Vane smiled patiently, “Think of us as research partners, wizard, I seek only knowledge. Think of the opportunity to discover a civilisation wholly unknown to us!” he said, gesticulating with the barrel of his pistol, “Or I’ll splatter your brains on the floor and you won’t think ever again.”
“I! You! Well…it is in the interest of…scholarship…to not lose a mind such as…well mine.” Collerites replied in rapid agrement. “I will need the..what was it..with the..that led to…oh..”
Vane handed him the map.
“Yes! I will..oh where would it be? Perhaps…” Collerites hemmed and hawed.
Vane pressed the muzzle of his gun onto Collerites’ chest.“I do not mean to rush research, but you had better find it before dawn.” He said with deadly intention.
Collerites set to work quickly after this, rushing from row to row, floor to floor, pulling out books with abandon. He mumbled to himself; crescendoing with each new lead and idea. The pirates followed him haphazardly by lantern light, struggling to keep up with his mad dashes.
Vane could tell Colerites was getting close, he had a few choice selections tucked under one arm and kept mumbling a word over and over to himself. Vane struggled to make it out, something like “calima, calima, calima”.
Suddenly Colerites stopped in his tracks and dropped every book and scroll he had been carrying, “Of course!” he exclaimed, it was the clearest and most confident Vane had ever heard him. Colerites took off at a surprising pace down a long corridor, stopping abruptly at a nondescript door and hurtling himself through the threshhold.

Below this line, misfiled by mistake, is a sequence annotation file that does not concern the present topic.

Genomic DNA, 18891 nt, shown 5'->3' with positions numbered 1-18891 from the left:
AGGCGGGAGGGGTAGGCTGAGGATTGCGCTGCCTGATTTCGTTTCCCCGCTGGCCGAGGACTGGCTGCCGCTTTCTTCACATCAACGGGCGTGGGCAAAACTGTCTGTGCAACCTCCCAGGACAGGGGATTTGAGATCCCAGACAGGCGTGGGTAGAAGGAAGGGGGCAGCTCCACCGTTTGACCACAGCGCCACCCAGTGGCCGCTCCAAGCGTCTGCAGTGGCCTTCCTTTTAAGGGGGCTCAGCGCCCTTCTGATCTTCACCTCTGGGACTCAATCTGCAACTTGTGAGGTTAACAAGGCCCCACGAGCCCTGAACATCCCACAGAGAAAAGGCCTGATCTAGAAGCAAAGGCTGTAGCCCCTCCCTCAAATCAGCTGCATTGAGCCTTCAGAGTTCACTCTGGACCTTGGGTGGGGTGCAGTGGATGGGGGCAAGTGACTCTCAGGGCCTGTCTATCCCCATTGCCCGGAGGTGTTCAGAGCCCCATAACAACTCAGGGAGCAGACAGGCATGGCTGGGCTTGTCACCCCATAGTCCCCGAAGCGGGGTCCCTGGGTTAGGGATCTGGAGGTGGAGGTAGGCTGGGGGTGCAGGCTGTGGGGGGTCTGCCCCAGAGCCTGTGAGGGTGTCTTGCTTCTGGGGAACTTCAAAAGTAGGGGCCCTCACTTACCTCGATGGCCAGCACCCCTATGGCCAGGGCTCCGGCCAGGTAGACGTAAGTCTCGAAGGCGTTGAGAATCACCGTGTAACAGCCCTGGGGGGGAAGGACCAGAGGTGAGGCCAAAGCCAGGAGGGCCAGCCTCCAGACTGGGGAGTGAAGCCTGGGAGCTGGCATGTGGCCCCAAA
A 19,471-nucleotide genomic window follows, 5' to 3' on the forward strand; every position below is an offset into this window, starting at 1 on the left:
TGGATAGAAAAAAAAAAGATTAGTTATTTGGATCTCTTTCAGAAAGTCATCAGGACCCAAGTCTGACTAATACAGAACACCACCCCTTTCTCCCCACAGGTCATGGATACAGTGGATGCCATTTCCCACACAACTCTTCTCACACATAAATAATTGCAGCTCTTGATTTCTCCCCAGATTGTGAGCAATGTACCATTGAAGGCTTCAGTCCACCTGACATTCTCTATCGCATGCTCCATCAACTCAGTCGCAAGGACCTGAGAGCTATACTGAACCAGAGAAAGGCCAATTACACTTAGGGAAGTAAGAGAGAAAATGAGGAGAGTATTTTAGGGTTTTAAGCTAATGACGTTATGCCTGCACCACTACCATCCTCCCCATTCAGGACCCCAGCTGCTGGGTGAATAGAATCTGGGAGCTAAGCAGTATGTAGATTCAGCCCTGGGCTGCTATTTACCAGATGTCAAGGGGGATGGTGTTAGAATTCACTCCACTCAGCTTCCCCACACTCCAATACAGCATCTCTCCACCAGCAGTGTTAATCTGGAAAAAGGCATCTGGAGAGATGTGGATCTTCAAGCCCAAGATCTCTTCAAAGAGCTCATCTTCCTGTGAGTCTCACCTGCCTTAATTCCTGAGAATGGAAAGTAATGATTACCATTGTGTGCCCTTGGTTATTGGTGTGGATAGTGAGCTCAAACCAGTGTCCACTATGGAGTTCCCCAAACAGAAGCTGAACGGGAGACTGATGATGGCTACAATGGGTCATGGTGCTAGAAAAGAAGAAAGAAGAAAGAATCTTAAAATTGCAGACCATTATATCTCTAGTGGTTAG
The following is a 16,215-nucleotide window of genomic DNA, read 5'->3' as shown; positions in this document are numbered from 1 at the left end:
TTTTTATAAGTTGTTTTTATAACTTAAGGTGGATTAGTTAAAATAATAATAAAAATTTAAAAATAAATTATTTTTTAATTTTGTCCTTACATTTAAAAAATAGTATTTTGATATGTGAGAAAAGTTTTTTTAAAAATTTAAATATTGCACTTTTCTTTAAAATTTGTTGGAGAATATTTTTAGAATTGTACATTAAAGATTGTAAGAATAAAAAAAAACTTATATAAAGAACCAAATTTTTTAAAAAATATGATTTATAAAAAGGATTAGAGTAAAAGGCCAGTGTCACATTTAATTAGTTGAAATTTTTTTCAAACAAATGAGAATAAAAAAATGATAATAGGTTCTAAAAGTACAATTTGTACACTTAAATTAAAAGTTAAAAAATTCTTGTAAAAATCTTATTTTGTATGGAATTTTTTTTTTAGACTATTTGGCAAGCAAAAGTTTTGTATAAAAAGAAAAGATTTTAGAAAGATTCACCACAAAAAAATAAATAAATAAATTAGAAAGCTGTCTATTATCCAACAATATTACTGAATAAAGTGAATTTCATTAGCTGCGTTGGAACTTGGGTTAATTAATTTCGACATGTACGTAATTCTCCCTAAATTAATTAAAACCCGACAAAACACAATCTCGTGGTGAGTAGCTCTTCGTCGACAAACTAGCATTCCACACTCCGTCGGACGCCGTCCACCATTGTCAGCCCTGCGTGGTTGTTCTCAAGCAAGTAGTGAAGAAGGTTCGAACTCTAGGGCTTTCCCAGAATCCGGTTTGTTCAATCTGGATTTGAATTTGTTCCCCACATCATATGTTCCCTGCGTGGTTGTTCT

“There!” He could barely contain himself as he pointed at a shelf stuffed with books. The pirates looked on from the doorway with confused faces. Colerites rushed up to the shelf and removed a single, slender volume bound in plain leather, “The records of the voyages of Vitienne and Flore Riosa, with a rendering of one of their maps if I recall correctly…” Colerites thumbed through the pages as he spoke “Aha! Here”. He held up an open page witha crude and fragmentary map in faded ink.
“You’re sure?” Vane asked with doubt in his voice, “Rather a short book, and a rough map”.
“Were you expecting charts of a place uncharted?” Colerites quipped with surprising wit, “The book is short because their…voyages were, well, one man returned from Vitienne’s and Riosa followed after him…with much greater success. Five men made it back, half starved and driven to madness.”
“And the place they sought was connected to the map? The idol?” Vane pressed him eagerly.
“I..well…I believe so” Colerites said “A place they called Calima.” The word rang like music as Vane and his men envisioned this exotic place overflowing with glimmering treasure.
Their collective dream was cut short by the echo of hinges. Vane pricked his ears and scanned down the passage. “Medulous, Deckard, go and look for what made that noise. Meet us at the docks if we can’t rendevouz here”. The swashbucklers obeyed silently, slipping down the hallway like prowling cats, “Good you found that when you did, wizard, lets go.”
Seizing Colerites by the arm they rushed back through myriad stairways and chambers towards the secret entrance into the sewers. As they were nearing the final bend shouts echoed from ahead and their ears rang with the unmistakable thunder of a gun being fired indoors.